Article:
- Profiled by Plantlife, the national wildflower conservation charity, in 2009 when, “on the brink”.
- Deptford Pinks can thrive in “disturbed”, rough or sandy soil.
- Established plants measure approximately 32 centimetres/13 inches in height and cover a dinner plate sized patch of ground.
- Parent plant can produce babies the following year without any gardening intervention! These appear up to 3 metres from original in more exposed patches as well as nestling close to other small bushes and plants.
- Flowers appear July to October and are a lushiously deep pink, delicate looking, though they are as hardy as other native wildflower plants. Many find them exquisite…how about you?!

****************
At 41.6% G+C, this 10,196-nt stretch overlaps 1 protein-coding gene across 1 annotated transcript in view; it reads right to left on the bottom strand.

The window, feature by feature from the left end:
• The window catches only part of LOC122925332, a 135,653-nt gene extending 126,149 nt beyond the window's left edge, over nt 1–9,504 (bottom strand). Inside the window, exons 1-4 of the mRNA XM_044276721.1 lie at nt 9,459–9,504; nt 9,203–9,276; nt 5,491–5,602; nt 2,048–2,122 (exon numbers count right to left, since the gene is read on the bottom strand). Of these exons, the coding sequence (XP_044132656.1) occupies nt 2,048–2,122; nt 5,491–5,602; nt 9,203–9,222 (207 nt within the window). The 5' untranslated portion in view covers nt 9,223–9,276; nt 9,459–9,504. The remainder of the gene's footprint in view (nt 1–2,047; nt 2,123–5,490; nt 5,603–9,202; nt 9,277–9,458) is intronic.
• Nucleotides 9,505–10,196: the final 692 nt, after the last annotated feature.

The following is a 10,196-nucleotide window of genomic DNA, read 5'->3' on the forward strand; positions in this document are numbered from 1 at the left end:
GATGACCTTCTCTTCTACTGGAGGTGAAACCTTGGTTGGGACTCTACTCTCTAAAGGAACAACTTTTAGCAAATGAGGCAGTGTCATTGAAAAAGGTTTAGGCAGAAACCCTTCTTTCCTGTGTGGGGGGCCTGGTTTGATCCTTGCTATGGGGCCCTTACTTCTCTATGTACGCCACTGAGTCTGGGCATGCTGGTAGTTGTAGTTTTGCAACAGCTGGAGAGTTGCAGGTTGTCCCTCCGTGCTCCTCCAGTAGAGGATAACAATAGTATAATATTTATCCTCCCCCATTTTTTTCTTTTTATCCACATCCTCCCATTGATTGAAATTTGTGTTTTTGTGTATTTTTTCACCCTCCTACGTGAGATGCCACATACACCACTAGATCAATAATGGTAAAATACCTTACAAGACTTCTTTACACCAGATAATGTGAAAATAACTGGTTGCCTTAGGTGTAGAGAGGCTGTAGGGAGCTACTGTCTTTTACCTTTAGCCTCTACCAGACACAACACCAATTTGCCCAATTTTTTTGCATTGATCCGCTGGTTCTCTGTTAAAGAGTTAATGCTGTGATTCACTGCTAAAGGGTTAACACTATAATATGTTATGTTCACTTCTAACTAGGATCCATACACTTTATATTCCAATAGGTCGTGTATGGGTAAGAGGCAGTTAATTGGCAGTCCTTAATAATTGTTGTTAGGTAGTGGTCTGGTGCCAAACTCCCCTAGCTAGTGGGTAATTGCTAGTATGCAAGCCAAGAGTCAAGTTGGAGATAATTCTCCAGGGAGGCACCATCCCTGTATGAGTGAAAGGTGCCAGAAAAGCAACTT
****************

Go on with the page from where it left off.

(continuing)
Night Flowering Catchfly
- These are unusual natives and new to some.
- Can tolerate most soils and grow in drier, semi shaded or shaded positions.
- Campion-like flower heads can grow a foot and a half tall from compact, side-plate sized plant.
- Erect stems are covered in tiny hairs which catch small flies.
- Another annual from which seedlings will appear the following year. (Seeds are also easy to collect and grow.)
- Late summer flowers an unusual peachy colour and open in the evening with lovely scent.
- An excellent moth plant!
- Like the Deptford Pink, these wildflower plants are listed as rare.
- Spreading Bellflower will grow in disturbed, rough, even rocky, ground.
- In the wild, likes woodland edges and roadsides.
- Can grow in full sun, on drier soil.
- Bell-shaped flowers appear July to October.